Using a smartphone and a paper funnel, researchers from the University of Washington have created a system that can detect fluid in the middle ear, which causes ear infections. According to a new study published by the Science Translational Medicine journal, the smartphone-based machine learning algorithm app can be used to identify pediatric patients with the condition.
Authors of the study said this this system could be a new tool for rural communities and lead to reduced costs.
“Given the ubiquity of smartphones, the system we describe may have clinically relevant applications in developing countries and rural communities where smartphone availability is rapidly growing, in primary care settings as an adjunct to visual otoscopy, or for home screening by parents as a platform to reduce health care cost,” the authors of the study wrote.
Through the smartphone’s speakers, the app sends a “soft acoustic chirp in to the ear canal.” The system then employs a machine learning model that is able to “classify these reflections and predict middle ear fluid status.”
“It’s like tapping a wine glass,” Justin Chan, a doctoral student in the Allen School and first author of the paper, told the University of Washington’s in-house news publication. “Depending on how much liquid is in it, you get different sounds. Using machine learning on these sounds, we can detect the presence of liquid.”
Researchers found that the system was able to detect middle ear fluid with 85% sensitivity and 82% specificity.
The study also found that parents were able to use the system with the same level of accuracy as providers.
HOW IT WAS DONE
Researchers examined the tool among two different cohorts of patients. The first was comprised pediatric patients aged 18 months to 17 years. The second cohort used children under the age of 18 months.
In the first cohort, researchers looked at the ears of 53 patients. Approximately half of the patients were having ear tube surgery, associated with inner ear fluid. The other half were at the hospital for a different non-ear related surgery. A clinician tested patients using both the new system and the commercial acoustics reflectometry hardware. In the second cohort researchers looked at 15 ears of younger children.
In addition to clinicians testing children, 25 non-clinical caregivers and parents used the technology.
WHAT'S THE BACKGROUND
Smartphones paired with an artificial intelligence or machine learning algorithm are becoming a popular way to detect certain conditions. The technology isn’t just used for ears but has also been used in detecting dermatological and ophthalmological conditions as well as other health-related issues.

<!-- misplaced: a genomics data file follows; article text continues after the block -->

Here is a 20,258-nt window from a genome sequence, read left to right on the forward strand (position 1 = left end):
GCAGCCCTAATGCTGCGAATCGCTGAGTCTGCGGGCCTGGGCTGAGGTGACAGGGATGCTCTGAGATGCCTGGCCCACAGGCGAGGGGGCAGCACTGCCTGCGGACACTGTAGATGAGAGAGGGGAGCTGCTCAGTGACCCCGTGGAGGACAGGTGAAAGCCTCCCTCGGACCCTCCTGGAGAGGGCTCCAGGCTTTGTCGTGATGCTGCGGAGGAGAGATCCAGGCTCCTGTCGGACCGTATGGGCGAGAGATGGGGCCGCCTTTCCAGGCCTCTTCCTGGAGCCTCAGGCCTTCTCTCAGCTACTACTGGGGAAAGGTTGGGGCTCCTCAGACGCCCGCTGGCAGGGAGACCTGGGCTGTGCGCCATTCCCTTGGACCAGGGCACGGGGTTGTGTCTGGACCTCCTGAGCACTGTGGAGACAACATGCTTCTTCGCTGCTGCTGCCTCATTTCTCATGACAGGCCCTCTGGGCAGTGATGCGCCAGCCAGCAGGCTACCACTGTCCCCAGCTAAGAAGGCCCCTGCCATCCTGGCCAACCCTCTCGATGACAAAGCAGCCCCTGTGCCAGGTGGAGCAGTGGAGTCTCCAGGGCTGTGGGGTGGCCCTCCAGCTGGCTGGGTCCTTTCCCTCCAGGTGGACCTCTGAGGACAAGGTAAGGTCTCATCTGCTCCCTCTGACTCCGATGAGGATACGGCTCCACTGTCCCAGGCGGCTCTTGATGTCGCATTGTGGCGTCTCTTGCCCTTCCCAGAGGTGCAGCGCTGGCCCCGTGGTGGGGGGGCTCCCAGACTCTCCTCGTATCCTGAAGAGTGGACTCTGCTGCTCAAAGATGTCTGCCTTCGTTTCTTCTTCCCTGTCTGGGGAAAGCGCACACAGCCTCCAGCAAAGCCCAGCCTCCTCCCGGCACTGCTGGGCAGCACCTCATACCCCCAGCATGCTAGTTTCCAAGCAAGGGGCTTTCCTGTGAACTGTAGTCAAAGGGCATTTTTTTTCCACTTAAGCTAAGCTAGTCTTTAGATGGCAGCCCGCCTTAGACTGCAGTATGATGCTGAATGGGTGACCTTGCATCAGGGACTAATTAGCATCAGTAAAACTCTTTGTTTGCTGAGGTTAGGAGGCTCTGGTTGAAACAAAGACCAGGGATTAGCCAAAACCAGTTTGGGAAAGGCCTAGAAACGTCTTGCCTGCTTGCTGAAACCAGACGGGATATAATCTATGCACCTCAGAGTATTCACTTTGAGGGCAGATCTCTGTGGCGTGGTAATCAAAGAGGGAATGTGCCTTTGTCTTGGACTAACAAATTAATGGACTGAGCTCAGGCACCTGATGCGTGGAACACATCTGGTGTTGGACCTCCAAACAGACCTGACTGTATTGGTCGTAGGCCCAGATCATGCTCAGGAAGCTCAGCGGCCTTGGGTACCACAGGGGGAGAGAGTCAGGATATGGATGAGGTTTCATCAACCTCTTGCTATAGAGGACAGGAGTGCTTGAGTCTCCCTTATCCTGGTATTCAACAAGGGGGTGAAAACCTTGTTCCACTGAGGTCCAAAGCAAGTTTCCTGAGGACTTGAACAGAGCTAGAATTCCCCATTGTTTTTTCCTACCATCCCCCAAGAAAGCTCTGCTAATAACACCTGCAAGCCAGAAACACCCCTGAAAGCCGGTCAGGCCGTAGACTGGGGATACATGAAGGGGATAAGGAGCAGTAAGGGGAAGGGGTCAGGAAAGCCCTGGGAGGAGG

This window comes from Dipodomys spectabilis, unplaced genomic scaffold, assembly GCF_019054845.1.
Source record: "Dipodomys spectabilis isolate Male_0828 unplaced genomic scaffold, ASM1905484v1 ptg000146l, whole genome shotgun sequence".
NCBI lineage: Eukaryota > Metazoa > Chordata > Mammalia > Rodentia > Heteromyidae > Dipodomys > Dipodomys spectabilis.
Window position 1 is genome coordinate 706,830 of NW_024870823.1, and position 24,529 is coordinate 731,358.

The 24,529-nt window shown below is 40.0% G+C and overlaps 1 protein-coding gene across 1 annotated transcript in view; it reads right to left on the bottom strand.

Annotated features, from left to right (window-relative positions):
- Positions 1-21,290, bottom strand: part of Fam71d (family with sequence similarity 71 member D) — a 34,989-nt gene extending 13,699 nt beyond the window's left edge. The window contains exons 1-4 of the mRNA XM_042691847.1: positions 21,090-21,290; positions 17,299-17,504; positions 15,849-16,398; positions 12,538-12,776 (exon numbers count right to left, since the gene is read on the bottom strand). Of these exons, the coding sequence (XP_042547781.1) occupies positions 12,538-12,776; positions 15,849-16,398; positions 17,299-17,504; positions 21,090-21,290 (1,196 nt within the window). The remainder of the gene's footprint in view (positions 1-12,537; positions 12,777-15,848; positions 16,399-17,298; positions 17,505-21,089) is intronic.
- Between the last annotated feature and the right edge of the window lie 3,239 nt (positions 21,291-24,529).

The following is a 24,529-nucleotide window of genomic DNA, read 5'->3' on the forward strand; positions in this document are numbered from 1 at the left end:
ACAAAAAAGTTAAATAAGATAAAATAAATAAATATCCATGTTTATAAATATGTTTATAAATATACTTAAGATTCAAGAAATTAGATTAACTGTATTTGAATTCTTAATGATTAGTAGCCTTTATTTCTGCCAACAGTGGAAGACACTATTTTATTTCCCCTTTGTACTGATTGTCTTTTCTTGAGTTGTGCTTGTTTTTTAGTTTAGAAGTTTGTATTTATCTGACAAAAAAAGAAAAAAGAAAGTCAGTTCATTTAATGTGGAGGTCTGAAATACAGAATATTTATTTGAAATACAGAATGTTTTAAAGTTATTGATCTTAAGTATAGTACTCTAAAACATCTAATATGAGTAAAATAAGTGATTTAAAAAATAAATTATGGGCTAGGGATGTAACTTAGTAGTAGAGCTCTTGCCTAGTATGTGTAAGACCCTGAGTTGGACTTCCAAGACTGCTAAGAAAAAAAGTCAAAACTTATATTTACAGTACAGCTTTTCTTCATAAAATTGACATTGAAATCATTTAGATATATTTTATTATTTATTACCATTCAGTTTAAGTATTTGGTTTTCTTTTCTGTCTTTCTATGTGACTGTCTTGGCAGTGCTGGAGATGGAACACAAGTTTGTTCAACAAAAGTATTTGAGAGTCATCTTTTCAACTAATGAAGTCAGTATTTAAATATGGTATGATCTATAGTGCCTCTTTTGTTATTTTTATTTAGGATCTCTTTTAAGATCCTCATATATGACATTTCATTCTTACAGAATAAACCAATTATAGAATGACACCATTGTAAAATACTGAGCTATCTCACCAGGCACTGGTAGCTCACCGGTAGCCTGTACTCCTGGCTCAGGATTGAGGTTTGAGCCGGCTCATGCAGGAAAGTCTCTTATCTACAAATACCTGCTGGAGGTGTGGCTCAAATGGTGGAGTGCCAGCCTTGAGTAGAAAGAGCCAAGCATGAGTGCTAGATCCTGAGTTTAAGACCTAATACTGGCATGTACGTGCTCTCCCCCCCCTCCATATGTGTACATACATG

For example, researchers at the Medras Diabetes Research Foundation determined that a smartphone-based device called Remido ‘Fundus on phone’, along with AI software, had a high sensitivity for detecting diabetic retinopathy and sight-threatening diabetic retinopathy.
Industry players have predicted that AI combined with smartphone technology could be key in helping to detect common conditions.
“We are not going to get to the point where all medical diagnoses are not requiring backup,” Dr. Eric Topol, founder and director of Scripps Research Translational Institute and professor at Scripps Research, said at the GPU Technology Conference in March. “But we may get to a point with certain things like a sore throat or ear infections or a skin rash can be done completely algorithmically — both the diagnosis and the recommendations for treatment.”
ON THE RECORD
“Fluid behind the eardrum is so common in children that there’s a direct need for an accessible and accurate screening tool that can be used at home or in clinical settings,” Dr. Sharat Raju, a surgical resident at UW School of Medicineand coauthor of the study, told the university’s in-house communications team. “If parents could use a piece of hardware they already have to do a quick physical exam that can say ‘Your child most likely doesn’t have ear fluid’ or ‘Your child likely has ear fluid, you should make an appointment with your pediatrician,’ that would be huge.”